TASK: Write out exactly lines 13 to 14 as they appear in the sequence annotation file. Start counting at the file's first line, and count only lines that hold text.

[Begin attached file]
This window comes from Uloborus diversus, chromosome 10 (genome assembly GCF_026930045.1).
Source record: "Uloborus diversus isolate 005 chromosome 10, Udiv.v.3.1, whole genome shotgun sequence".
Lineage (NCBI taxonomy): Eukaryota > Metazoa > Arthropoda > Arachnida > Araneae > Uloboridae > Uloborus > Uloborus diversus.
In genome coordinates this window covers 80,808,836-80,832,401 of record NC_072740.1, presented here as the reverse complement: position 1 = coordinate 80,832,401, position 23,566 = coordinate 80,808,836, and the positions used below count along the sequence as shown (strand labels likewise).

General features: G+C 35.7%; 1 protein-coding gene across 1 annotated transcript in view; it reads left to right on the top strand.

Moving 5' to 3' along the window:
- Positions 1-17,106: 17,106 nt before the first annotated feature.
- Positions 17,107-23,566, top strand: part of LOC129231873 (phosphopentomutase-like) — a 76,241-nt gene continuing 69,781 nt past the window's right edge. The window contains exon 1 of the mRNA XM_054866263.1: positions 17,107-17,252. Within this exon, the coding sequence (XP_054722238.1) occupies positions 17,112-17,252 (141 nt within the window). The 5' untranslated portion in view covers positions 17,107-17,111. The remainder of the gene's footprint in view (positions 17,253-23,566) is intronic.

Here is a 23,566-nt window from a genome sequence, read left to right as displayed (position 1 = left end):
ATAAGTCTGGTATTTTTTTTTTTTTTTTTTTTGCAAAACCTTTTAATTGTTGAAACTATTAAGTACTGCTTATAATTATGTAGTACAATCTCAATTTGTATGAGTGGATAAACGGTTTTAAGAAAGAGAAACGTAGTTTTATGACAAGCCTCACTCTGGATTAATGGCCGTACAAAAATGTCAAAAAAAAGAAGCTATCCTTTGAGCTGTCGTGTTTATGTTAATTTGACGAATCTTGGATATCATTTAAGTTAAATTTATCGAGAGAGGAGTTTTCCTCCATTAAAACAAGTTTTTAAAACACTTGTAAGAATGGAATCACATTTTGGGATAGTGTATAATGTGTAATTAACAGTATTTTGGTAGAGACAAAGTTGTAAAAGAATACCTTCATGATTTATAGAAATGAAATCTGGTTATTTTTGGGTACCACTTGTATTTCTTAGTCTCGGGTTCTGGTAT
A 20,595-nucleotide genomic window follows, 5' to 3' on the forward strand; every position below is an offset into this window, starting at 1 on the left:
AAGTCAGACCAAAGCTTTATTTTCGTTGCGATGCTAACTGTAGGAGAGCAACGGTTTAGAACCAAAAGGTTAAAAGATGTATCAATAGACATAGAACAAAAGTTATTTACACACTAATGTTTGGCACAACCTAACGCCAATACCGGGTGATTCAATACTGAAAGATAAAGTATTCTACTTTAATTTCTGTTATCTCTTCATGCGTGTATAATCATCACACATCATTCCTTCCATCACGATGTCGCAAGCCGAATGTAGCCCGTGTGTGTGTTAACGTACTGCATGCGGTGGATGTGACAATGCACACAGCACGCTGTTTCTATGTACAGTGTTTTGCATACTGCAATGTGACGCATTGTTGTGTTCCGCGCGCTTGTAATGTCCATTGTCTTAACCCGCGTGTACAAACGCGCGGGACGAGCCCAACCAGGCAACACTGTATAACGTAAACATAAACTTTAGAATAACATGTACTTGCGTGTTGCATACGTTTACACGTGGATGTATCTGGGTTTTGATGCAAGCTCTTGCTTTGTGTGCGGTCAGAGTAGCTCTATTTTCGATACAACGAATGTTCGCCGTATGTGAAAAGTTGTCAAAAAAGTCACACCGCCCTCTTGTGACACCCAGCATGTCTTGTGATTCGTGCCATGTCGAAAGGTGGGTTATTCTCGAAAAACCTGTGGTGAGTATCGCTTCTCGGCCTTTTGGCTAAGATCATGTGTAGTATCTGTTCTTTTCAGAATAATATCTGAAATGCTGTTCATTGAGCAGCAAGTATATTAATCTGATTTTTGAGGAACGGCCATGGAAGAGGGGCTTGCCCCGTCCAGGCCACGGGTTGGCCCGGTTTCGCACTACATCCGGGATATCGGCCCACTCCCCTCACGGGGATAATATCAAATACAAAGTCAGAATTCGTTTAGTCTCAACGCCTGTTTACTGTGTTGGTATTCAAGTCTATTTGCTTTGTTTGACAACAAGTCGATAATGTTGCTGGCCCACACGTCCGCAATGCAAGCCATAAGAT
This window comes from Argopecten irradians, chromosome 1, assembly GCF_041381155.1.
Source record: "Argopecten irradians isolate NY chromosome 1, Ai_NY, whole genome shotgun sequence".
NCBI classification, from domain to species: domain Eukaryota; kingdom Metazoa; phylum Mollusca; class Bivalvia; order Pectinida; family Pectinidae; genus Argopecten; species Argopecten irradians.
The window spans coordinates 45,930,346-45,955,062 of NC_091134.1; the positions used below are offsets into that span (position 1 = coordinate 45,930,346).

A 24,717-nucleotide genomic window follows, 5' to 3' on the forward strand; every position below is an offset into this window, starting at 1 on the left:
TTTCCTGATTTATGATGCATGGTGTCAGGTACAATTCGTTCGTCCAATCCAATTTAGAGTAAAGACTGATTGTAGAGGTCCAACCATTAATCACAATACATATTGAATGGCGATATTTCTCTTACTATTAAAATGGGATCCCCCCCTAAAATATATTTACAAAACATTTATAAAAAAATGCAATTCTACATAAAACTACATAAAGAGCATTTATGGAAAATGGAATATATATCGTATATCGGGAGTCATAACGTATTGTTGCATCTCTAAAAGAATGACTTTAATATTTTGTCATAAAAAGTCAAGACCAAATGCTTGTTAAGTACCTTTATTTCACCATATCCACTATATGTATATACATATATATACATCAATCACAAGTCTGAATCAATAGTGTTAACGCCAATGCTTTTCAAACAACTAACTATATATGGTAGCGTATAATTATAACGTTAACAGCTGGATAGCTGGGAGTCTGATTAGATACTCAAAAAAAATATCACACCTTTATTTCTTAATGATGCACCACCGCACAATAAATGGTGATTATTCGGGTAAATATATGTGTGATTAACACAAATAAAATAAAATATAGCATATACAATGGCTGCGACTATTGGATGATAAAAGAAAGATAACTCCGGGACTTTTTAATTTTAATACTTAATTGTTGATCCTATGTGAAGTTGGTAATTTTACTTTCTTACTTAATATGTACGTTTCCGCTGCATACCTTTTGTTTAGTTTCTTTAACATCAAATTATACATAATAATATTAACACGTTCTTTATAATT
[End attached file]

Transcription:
This window comes from Argopecten irradians, chromosome 1, assembly GCF_041381155.1.
Source record: "Argopecten irradians isolate NY chromosome 1, Ai_NY, whole genome shotgun sequence".